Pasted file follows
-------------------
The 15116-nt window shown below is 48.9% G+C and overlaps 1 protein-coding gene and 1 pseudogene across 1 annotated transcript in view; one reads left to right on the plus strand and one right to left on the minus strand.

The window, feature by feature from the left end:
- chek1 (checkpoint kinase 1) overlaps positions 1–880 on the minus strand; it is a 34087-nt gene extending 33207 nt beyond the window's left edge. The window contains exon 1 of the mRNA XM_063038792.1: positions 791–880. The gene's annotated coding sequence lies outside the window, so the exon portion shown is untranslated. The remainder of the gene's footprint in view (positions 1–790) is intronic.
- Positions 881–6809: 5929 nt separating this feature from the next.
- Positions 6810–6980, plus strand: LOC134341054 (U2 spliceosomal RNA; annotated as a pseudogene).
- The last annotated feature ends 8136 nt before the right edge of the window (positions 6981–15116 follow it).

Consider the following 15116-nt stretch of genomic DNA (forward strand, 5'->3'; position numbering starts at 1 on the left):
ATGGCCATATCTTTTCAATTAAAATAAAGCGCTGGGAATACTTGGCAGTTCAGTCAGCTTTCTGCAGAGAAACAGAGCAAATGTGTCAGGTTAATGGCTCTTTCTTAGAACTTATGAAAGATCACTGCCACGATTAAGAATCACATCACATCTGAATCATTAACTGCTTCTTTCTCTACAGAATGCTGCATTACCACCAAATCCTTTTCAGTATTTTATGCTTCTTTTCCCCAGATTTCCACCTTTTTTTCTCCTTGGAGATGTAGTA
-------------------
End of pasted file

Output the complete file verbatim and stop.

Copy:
The 15116-nt window shown below is 48.9% G+C and overlaps 1 protein-coding gene and 1 pseudogene across 1 annotated transcript in view; one reads left to right on the plus strand and one right to left on the minus strand.

The window, feature by feature from the left end:
- chek1 (checkpoint kinase 1) overlaps positions 1–880 on the minus strand; it is a 34087-nt gene extending 33207 nt beyond the window's left edge. The window contains exon 1 of the mRNA XM_063038792.1: positions 791–880. The gene's annotated coding sequence lies outside the window, so the exon portion shown is untranslated. The remainder of the gene's footprint in view (positions 1–790) is intronic.
- Positions 881–6809: 5929 nt separating this feature from the next.
- Positions 6810–6980, plus strand: LOC134341054 (U2 spliceosomal RNA; annotated as a pseudogene).
- The last annotated feature ends 8136 nt before the right edge of the window (positions 6981–15116 follow it).

Consider the following 15116-nt stretch of genomic DNA (forward strand, 5'->3'; position numbering starts at 1 on the left):
ATGGCCATATCTTTTCAATTAAAATAAAGCGCTGGGAATACTTGGCAGTTCAGTCAGCTTTCTGCAGAGAAACAGAGCAAATGTGTCAGGTTAATGGCTCTTTCTTAGAACTTATGAAAGATCACTGCCACGATTAAGAATCACATCACATCTGAATCATTAACTGCTTCTTTCTCTACAGAATGCTGCATTACCACCAAATCCTTTTCAGTATTTTATGCTTCTTTTCCCCAGATTTCCACCTTTTTTTCTCCTTGGAGATGTAGTA